You’ll feel great.  And you will make their day…probably their month.

What are you waiting for…go…share.  Now.

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MSN, in conjunction with Stress Awareness Month, is offering people free and healthy tips and tools on how to help manage and reduce their stress levels.  In their press release they quote an American Psychological Association report “Stress in America,”  which indicates that ‘ “nearly half of Americans report that their stress level has increased over the past year, with as many as 30 percent rating their average stress level as extreme.* Specifically, eight out of 10 Americans listed money and the economy — 81 percent and 80 percent, respectively — as the main source of their stress.’  http://www.microsoft.com/presspass/press/2009/apr09/04-06StressAwarenessPR.mspx?rss_fdn=Press%20Releases

If you find it difficult to manage your stress effectively it’s almost 100% certain, that you’re not putting yourself at the top of your to-do list nor grounded in the present.  Whether you’re worried about the state of the world or the worry is closer to home and you’re worried about every day life, here are some simple steps to maintaining your balance and your sanity.

  1. Get your biggest stressors out of the way.  If there are things on your plate that are creating stress, the tendency is to avoid them.  Instead, face them head on, and get them over with.  That will open the flood gates of productivity and get you moving, while at the same time freeing you from what you were tolerating.
  2. Don’t hold it in.  Often when we share what’s bothering us with others, whether it’s to vent, share the lighter side of it, or just to get a different point of view, we can shift our framework around what is causing the stress, and thereby eliminate it or at least minimize it.  I encourage my clients to call me when they need a three minute vent.  You may not have a coach, but it’s likely that you have a willing family member or friend who will be happy to listen to a brief vent.  (Just don’t let the vent go on too long, or you’ll be programming yourself for dissatisfaction rather than releasing it.)
  3. Surround yourself with supportive and interesting people.  It’s important to have people in your life that are positive, interesting, nonjudgmental, and there for you. Why interesting?  Because when you have interesting people in your life, you’re less likely to feel stuck and bored, and less likely to dwell on negative thoughts as well.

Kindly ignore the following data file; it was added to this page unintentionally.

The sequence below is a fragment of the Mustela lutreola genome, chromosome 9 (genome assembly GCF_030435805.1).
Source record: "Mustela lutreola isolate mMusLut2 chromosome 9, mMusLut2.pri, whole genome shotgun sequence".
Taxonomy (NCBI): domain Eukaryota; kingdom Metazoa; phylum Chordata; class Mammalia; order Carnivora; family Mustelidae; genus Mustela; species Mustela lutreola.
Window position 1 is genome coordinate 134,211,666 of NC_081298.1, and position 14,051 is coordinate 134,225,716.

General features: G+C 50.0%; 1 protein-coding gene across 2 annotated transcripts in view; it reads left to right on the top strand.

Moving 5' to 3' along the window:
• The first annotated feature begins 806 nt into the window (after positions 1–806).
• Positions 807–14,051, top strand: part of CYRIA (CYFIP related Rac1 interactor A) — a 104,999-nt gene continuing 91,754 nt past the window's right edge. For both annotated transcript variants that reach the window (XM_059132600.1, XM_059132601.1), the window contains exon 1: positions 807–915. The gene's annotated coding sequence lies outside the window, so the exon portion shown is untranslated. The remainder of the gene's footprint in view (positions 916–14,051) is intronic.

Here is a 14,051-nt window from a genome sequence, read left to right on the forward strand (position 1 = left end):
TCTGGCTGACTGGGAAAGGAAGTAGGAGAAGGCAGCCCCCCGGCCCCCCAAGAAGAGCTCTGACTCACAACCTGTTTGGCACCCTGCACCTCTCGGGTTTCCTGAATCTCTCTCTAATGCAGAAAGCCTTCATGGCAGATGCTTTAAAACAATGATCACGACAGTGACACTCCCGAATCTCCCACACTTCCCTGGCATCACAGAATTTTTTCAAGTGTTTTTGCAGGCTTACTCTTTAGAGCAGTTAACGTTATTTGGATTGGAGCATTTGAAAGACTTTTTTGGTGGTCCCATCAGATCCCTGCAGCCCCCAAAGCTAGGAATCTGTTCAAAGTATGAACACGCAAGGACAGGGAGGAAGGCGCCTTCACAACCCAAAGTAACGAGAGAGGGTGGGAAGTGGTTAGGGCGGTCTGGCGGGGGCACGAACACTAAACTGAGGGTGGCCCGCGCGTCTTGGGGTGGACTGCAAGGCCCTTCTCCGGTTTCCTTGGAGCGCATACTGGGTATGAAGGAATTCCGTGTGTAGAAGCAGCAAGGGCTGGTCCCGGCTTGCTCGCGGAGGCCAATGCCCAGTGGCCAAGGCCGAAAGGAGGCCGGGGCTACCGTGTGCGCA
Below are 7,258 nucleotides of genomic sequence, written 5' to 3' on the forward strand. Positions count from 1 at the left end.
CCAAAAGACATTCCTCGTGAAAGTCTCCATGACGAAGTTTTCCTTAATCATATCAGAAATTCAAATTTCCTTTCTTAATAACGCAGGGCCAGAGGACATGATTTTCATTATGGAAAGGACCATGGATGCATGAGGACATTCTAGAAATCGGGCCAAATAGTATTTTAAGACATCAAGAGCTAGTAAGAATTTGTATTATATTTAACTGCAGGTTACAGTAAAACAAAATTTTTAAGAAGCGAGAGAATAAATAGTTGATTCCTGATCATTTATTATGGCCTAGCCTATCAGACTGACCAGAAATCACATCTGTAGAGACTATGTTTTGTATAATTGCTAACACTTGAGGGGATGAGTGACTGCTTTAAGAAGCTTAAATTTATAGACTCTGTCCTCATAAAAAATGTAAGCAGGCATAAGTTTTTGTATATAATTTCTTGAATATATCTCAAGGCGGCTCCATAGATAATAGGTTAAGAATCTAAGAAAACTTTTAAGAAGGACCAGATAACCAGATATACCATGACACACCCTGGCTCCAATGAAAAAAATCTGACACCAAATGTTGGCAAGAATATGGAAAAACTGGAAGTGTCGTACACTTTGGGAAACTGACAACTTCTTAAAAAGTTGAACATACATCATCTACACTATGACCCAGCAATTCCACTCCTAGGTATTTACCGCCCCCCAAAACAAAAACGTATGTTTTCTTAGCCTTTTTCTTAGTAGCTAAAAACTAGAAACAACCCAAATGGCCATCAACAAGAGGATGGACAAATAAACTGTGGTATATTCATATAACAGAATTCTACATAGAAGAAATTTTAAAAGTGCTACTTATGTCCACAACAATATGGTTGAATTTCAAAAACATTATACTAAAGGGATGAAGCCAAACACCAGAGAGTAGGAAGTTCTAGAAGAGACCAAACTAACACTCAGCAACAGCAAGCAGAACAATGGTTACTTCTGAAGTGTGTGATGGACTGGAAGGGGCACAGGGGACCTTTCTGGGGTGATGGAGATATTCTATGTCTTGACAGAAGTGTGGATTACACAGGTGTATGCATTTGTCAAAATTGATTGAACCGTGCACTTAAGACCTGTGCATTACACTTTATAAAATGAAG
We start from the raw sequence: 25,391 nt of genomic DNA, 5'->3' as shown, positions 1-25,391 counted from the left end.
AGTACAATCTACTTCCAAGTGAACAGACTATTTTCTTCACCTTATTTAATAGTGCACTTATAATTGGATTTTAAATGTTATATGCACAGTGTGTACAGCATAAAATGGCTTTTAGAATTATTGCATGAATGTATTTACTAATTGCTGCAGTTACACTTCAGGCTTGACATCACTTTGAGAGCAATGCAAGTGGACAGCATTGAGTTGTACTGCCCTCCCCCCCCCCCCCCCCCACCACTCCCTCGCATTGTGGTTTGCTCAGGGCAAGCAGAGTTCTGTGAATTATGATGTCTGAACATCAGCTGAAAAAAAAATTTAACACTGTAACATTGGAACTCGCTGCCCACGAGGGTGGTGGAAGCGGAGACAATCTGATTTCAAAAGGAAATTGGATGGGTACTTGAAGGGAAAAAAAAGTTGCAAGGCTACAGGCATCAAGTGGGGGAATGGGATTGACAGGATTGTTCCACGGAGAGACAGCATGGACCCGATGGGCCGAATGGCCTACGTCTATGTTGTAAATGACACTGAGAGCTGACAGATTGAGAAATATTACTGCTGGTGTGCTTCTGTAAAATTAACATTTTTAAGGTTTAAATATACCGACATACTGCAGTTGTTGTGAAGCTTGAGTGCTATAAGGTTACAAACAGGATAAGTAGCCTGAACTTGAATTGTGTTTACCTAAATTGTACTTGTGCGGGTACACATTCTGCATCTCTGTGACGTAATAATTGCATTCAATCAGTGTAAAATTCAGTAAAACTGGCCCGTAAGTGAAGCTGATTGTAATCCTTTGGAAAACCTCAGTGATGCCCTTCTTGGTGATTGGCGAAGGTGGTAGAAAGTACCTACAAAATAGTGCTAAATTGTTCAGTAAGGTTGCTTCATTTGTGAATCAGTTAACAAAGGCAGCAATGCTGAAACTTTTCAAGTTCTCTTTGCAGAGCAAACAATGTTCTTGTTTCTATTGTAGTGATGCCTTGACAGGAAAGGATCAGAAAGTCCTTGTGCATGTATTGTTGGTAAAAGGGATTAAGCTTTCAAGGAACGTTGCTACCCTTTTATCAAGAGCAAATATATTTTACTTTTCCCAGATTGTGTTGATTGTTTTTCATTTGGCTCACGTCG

If you don’t have that in your life now, or you don’t have an abundance of supportive and interesting relationships, set about creating a community that supports you. Reach out or deepen those relationships that nourish you and allow you to grow. Raise your standards and let go of those relationships that drain you or harm you. Surround yourself with people that nourish you in mind and spirit.
  4. Create rituals.  Whether it’s a glass of wine before dinner, a cup of chamomile tea while watching your favorite reality TV show, or riding your bike to your favorite park at the same time each day, a consistent ritual has a calming effect.
  5. Learn to say “no”. Learning to say “no” to tasks, requests or social obligations will go a long way towards making life more stress free.  Even go so far as to consider unburdening yourself from things you have already committed to that don’t serve you personally or professionally.  It’s okay to change your mind.  And “no” is a complete sentence…don’t feel the need to explain.  

Don’t create unrealistic demands on yourself. What can you start saying, “no” to in your life?  Saying “no” is a skill that can be developed. You have the power to choose so start taking a proactive approach to your life.
  6. Try Yoga breathing when you feel stress taking its toll.  Deep breathing provides extra oxygen to the blood and causes the body to release endorphins.  Sit comfortably in your chair. Start by taking a few deep breaths, and then stop. Let your hands just rest on your lap. Inhale slowly and deeply for six seconds. Don’t breathe out immediately; instead hold the breath for four seconds. Exhale slowly for six seconds. Repeat several times.
  7. Be present to the now.  When you’re engaged in an activity, don’t be thinking about all the other things you should be doing.  When you’re with people you love, really be there with them – not 80% there and 20% back at work!  Plan something you can look forward to every evening with your partner or friends and be totally present for it – and that means something more than wolfing down your dinner and positioning yourself in front of the TV!

Of course there are many other stress alleviators…listening to music, exercising, being in nature, making love.  The point is that you have to take action, rather than allowing yourself to be stuck in your head.  So what are you waiting for…go do something about it.